Sometimes I feel it’s as if my family pulled me out of the closet.
The summer before my sophomore year at Temple my dad helped me move into my first off-campus house with my roommates. I didn’t tell him everyone I was living with was queer, or the fact that I was heavily involved with queer groups on campus but after meeting my friends he put two and two together. He didn’t say anything right away. A couple of months later he called me late one night because he couldn’t stop thinking about my living situation, and I guess he also thought about all of the clues that were right in front of him my whole life. We ended the conversation with him asking me not to confirm or deny whether or not I was gay because he couldn’t bear to know the truth.
When it came time to go back to Florida for winter break I debated whether or not I should tell my mom, but ultimately decided not to. I did get to come out to one of my brothers and his wife during that trip, though. He basically asked me questions beating around the bush so I just decided to give up the act and come out to him. It was the first time I got to tell anyone in my family I’m gay and it was a relief. He always let me know growing up that I could confide in him but he never pushed me – he would actually tell my parents when I was growing up that they better not disown me if I ever did “end up gay.”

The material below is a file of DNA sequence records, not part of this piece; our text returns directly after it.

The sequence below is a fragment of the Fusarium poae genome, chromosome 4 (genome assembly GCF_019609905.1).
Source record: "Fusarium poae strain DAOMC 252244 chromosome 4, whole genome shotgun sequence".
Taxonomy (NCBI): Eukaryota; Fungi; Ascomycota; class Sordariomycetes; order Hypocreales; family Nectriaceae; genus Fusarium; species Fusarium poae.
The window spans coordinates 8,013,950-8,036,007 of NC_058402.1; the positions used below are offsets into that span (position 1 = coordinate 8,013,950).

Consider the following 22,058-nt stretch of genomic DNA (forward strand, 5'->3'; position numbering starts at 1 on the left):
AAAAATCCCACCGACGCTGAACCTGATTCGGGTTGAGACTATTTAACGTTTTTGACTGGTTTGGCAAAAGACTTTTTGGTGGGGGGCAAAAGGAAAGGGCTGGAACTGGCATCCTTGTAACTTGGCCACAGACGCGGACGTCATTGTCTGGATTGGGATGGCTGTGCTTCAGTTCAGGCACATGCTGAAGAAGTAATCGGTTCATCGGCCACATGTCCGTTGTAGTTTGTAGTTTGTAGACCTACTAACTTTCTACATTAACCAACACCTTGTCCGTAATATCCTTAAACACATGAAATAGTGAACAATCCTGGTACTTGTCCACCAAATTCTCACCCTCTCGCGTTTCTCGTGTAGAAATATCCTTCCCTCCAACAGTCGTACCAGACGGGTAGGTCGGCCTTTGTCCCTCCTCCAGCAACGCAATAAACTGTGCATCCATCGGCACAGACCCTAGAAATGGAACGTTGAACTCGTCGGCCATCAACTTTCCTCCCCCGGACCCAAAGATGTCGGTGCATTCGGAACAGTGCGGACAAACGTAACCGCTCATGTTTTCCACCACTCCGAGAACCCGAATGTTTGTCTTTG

I didn’t feel like I was openly gay until I came out to my mother. Two years after both interactions with my father and brother I hadn’t come out to anyone else in my family. Being so far away from them made it easy for me to live a double life. One day while I was out running errands my mom called me on the phone to catch up. While we were saying our goodbyes she said she needed to ask me something. She said people have been saying things about me, and she needed to set the record straight. She asked me if I was gay, and she refused to hang up until I answered her. I finally told her the truth, and after some tears plus talk about my “sinful lifestyle” we ended the conversation. Fun Fact: After coming out to my mom, I walked home and listened to the best of Donna Summer mix on my phone.
The next day my mom called me again to tell me she had already been talking to my family about whether or not they thought I was gay (and they were like “GURL, YES”) and she did me the ‘favor’ of officially outing me to the rest of the family, including my dad, so I wouldn’t have to. Not my ideal situation but my mom doesn’t waste any time.
It’s been a long journey and while it wasn’t on my terms I finally feel free. After being closeted to my family up until two years ago, I still have a wall up with them but it’s nice that I can work on breaking that down.
- Luis Fernando Rodriguez
Luis is a queer identified creative writer based in Philadelphia